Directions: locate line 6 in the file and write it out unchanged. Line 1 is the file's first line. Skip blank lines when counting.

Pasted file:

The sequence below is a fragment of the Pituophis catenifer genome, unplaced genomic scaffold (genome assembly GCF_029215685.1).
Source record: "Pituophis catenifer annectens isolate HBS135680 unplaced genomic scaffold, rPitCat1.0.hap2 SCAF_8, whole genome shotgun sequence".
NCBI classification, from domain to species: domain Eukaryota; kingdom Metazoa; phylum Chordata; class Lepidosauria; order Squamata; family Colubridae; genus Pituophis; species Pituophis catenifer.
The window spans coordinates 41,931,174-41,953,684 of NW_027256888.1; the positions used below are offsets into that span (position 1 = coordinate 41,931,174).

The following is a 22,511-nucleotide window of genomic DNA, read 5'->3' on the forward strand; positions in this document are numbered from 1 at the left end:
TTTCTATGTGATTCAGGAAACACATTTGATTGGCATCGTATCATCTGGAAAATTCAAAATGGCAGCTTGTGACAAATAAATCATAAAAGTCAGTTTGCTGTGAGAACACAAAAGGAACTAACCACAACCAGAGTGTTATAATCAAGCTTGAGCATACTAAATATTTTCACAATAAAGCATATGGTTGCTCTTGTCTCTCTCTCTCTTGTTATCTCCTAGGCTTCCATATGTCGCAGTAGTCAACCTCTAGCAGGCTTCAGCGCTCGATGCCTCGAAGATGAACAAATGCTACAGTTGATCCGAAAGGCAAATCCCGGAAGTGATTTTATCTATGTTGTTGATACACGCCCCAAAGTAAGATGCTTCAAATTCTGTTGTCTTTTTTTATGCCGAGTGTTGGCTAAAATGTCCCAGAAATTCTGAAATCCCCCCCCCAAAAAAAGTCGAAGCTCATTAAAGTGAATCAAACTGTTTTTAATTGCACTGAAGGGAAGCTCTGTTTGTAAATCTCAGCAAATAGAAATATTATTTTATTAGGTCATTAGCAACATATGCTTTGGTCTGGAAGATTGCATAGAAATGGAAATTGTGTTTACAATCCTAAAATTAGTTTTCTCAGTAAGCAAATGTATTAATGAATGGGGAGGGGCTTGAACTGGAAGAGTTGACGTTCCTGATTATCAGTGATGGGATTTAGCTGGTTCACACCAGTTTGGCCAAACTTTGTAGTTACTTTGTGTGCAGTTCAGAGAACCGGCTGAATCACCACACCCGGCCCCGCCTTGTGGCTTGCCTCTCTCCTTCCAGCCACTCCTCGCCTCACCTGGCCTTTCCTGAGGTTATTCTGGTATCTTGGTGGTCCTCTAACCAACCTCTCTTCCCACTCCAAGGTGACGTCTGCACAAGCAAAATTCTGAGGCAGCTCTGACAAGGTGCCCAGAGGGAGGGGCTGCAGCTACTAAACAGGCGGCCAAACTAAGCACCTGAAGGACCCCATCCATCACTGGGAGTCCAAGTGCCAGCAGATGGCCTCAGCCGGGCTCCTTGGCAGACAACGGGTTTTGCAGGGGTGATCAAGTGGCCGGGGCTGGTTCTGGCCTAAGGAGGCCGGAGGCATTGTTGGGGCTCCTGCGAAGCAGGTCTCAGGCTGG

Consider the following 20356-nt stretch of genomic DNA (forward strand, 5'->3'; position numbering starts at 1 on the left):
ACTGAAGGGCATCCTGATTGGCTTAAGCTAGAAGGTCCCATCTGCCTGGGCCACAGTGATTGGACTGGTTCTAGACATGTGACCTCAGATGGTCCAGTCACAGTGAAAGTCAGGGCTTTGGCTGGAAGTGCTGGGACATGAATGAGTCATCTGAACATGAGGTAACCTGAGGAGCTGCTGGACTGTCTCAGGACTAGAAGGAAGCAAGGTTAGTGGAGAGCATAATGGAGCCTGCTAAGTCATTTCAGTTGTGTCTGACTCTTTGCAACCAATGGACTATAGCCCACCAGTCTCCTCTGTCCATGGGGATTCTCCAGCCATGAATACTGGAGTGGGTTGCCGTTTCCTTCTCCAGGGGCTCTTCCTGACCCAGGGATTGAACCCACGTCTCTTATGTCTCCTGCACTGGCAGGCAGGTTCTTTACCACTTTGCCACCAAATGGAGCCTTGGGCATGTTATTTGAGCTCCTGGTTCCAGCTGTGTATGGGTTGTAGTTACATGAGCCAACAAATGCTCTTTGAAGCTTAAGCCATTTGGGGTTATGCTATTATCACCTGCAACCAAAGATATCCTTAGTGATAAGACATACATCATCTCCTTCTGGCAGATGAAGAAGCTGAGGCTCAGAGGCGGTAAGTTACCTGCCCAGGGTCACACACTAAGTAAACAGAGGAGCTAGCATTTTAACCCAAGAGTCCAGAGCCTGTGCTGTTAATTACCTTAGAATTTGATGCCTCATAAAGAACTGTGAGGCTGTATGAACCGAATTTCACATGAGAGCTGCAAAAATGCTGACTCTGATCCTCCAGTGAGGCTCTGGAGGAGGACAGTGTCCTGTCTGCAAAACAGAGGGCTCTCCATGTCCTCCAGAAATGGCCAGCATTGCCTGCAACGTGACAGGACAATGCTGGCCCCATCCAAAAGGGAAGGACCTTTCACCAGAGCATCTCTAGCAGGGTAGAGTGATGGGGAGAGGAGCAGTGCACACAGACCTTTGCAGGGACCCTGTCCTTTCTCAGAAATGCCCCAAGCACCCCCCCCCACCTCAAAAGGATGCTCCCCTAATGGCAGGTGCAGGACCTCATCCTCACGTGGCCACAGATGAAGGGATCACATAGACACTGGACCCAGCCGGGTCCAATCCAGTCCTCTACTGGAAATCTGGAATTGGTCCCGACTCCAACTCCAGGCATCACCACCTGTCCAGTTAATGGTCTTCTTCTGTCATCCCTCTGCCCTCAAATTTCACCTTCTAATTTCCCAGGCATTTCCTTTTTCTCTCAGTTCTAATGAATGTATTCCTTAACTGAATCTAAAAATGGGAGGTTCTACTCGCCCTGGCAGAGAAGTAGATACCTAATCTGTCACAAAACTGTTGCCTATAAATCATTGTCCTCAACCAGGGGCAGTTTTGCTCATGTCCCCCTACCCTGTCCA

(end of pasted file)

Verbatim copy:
TTTCTATGTGATTCAGGAAACACATTTGATTGGCATCGTATCATCTGGAAAATTCAAAATGGCAGCTTGTGACAAATAAATCATAAAAGTCAGTTTGCTGTGAGAACACAAAAGGAACTAACCACAACCAGAGTGTTATAATCAAGCTTGAGCATACTAAATATTTTCACAATAAAGCATATGGTTGCTCTTGTCTCTCTCTCTCTTGTTATCTCCTAGGCTTCCATATGTCGCAGTAGTCAACCTCTAGCAGGCTTCAGCGCTCGATGCCTCGAAGATGAACAAATGCTACAGTTGATCCGAAAGGCAAATCCCGGAAGTGATTTTATCTATGTTGTTGATACACGCCCCAAAGTAAGATGCTTCAAATTCTGTTGTCTTTTTTTATGCCGAGTGTTGGCTAAAATGTCCCAGAAATTCTGAAATCCCCCCCCCAAAAAAAGTCGAAGCTCATTAAAGTGAATCAAACTGTTTTTAATTGCACTGAAGGGAAGCTCTGTTTGTAAATCTCAGCAAATAGAAATATTATTTTATTAGGTCATTAGCAACATATGCTTTGGTCTGGAAGATTGCATAGAAATGGAAATTGTGTTTACAATCCTAAAATTAGTTTTCTCAGTAAGCAAATGTATTAATGAATGGGGAGGGGCTTGAACTGGAAGAGTTGACGTTCCTGATTATCAGTGATGGGATTTAGCTGGTTCACACCAGTTTGGCCAAACTTTGTAGTTACTTTGTGTGCAGTTCAGAGAACCGGCTGAATCACCACACCCGGCCCCGCCTTGTGGCTTGCCTCTCTCCTTCCAGCCACTCCTCGCCTCACCTGGCCTTTCCTGAGGTTATTCTGGTATCTTGGTGGTCCTCTAACCAACCTCTCTTCCCACTCCAAGGTGACGTCTGCACAAGCAAAATTCTGAGGCAGCTCTGACAAGGTGCCCAGAGGGAGGGGCTGCAGCTACTAAACAGGCGGCCAAACTAAGCACCTGAAGGACCCCATCCATCACTGGGAGTCCAAGTGCCAGCAGATGGCCTCAGCCGGGCTCCTTGGCAGACAACGGGTTTTGCAGGGGTGATCAAGTGGCCGGGGCTGGTTCTGGCCTAAGGAGGCCGGAGGCATTGTTGGGGCTCCTGCGAAGCAGGTCTCAGGCTGG